04 April 2018, Asian Private Banker
The Monetary Authority of Singapore (MAS) has finalised its requirements on how banks should report their trades activities in different currencies under the guidelines outlined in its “Notice 610” to banks, which will come into effect this month.
The MAS 610 overhaul is considered one of the most significant revisions of Singapore banking regulations in recent years. It will introduce greater automation in banks’ reporting activities with the Singaporean regulator, while helping the MAS to obtain more comprehensive data from banks, thereby improving its supervisory efficacy.
Banks will see a significant increase in the information they need to report to the regulator under the new guideline, requiring them to up the level of digitisation in their regulatory reporting activities, even as the change may help them streamline the related workflows.
However, according to a latest regulatory letter sent to the industry dated 28 March obtained by Asian Private Banker, banks will be given some leeway in meeting the new requirements for their domestic transactions.
To help the industry meet the requirements on the system changes and comply with the new reporting requirements, the MAS said in the letter it would not press its proposals on Singapore dollar transactions in banks’ DBU book before 31 March 2020.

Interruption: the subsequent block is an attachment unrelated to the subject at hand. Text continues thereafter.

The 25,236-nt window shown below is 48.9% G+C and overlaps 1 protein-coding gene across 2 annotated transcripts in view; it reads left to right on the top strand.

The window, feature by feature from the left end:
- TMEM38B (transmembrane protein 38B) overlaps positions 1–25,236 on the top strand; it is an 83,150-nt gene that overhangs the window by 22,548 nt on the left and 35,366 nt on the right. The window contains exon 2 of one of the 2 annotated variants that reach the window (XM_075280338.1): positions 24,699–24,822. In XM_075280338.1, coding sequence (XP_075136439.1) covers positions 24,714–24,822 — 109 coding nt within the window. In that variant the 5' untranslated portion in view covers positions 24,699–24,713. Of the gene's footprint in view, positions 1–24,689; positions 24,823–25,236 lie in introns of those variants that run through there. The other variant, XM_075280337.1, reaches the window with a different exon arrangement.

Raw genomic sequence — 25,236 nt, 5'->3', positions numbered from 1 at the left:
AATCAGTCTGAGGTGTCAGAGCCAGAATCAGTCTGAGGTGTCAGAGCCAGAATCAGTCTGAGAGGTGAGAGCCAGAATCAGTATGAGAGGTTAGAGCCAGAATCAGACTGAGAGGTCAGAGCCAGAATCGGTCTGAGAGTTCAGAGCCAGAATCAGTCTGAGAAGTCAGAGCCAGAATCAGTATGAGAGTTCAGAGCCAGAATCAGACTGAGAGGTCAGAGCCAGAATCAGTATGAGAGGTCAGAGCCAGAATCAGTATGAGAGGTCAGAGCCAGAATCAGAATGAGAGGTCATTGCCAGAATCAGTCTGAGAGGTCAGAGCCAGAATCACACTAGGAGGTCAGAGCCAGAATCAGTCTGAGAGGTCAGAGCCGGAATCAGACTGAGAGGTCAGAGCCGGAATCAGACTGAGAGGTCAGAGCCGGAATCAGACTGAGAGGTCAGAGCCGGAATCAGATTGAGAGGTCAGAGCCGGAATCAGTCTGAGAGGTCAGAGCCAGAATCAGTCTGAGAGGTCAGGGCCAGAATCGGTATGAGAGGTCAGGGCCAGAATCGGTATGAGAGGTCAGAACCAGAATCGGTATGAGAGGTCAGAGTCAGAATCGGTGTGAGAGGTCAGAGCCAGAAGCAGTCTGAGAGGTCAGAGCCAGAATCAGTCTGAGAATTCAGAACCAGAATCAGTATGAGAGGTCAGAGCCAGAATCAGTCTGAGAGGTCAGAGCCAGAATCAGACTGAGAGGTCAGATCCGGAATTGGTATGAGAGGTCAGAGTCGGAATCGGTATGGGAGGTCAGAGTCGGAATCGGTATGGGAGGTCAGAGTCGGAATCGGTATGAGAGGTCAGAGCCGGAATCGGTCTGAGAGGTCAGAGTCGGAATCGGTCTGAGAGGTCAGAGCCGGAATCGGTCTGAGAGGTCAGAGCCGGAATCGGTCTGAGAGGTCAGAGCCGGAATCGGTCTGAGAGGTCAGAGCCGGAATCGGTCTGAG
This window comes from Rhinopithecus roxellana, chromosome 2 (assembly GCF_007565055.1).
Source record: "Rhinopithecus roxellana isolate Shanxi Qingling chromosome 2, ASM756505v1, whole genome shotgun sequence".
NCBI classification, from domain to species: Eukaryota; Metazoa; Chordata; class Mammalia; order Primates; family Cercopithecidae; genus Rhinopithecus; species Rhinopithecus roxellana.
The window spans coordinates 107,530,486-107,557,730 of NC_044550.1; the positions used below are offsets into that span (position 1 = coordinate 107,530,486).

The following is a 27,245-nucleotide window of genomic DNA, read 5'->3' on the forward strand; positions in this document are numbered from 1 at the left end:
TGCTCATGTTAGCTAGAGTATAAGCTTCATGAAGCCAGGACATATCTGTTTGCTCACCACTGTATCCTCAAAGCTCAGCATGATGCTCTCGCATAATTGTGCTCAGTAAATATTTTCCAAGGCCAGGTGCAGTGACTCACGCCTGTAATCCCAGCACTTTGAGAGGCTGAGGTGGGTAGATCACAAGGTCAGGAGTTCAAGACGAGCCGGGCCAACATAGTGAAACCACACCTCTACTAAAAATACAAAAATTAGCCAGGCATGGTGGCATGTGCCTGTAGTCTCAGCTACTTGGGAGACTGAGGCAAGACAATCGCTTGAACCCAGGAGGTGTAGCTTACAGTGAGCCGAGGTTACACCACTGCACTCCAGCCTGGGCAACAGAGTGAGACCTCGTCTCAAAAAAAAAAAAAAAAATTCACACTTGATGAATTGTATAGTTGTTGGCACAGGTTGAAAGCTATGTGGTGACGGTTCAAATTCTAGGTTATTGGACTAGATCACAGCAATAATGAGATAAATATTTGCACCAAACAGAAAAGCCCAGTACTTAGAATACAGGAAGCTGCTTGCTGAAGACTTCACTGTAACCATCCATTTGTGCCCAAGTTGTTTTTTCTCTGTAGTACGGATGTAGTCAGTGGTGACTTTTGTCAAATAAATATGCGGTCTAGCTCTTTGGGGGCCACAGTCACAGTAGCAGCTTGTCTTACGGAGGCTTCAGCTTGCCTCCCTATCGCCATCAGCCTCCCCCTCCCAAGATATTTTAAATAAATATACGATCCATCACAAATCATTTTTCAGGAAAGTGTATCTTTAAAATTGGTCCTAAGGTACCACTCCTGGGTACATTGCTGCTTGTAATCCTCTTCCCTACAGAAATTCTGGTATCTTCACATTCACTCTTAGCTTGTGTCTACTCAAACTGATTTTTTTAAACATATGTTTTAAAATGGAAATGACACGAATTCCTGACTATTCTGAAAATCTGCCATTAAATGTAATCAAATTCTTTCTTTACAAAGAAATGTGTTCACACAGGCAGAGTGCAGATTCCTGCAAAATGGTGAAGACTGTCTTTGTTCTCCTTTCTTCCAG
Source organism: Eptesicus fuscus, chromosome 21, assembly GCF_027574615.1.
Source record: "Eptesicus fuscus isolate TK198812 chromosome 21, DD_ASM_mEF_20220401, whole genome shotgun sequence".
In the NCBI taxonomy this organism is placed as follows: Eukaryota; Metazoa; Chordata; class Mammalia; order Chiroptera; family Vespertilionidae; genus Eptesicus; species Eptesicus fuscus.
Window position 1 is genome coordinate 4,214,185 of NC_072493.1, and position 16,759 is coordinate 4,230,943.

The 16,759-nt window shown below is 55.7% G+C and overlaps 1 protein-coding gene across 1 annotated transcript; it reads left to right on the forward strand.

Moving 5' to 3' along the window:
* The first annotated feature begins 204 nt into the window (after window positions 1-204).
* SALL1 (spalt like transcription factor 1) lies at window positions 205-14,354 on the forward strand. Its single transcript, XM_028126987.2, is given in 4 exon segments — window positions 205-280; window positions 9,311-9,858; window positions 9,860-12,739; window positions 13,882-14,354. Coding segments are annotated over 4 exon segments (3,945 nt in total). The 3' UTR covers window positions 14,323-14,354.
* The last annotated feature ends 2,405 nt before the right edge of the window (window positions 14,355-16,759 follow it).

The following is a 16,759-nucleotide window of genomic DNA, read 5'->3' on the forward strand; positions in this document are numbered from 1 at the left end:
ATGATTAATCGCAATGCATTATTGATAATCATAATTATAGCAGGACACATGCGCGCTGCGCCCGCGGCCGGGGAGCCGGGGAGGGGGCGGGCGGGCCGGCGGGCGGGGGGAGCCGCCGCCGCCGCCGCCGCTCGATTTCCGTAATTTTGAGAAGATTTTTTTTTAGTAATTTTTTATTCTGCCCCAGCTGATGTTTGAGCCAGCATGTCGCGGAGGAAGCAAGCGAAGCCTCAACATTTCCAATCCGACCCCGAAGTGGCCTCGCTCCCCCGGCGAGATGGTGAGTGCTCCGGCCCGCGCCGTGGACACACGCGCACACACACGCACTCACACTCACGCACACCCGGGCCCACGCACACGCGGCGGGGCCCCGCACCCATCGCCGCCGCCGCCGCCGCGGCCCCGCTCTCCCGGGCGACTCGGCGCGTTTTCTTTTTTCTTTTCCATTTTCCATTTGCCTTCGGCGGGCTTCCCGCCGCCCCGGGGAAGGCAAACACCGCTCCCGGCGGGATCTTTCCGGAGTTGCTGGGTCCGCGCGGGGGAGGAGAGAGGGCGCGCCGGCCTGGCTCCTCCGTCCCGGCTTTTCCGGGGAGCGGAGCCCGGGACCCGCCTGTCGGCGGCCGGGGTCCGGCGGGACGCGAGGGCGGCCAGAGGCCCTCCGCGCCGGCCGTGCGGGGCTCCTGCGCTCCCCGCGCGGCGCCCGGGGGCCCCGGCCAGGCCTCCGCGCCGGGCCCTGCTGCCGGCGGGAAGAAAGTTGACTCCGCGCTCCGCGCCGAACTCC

“So long as banks submit accurate data to MAS, they may continue to maintain their [Domestic Banking Unit] and [Asian Currency Unit] books or systems if they assess that they will not be able to merge their books or systems within the implementation timeline,” the letter said.
Abraham Teo, global head of tax products & head of product management (APAC) of AxiomSL, told Asian Private Banker that it is feasible for banks to comply with the new MAS 610 standards without making significant changes in their internal operating systems.
This may be the case if a bank’s existing regulatory reporting solution can take data non-intrusively from the bank systems and perform trade data consolidation.
“This is especially true for smaller banks who might not have the resources or bandwidth to accomplish two very major changes in the finance world at the same time,” Teo added.
Under the MAS’s existing requirements, banks are currently required to run a standalone book for domestic trades, while Asian or global trading activities should be recorded separately. Most banks have accounting systems which book trades into either one of these books, typically by SGD, to DBU and other currencies to ACU.
“As the Singapore financial industry matured, the need for this split has gone away over time. MAS has been slowly removing the requirement for this split from any new regulatory guidelines and forms they have released, and the new MAS 610 is no exception,” Teo said.
The MAS first outlined its latest requirements in a consultation in February last year, having received some 800 responses from the industry.
This article was originally published by Asian Private Banker.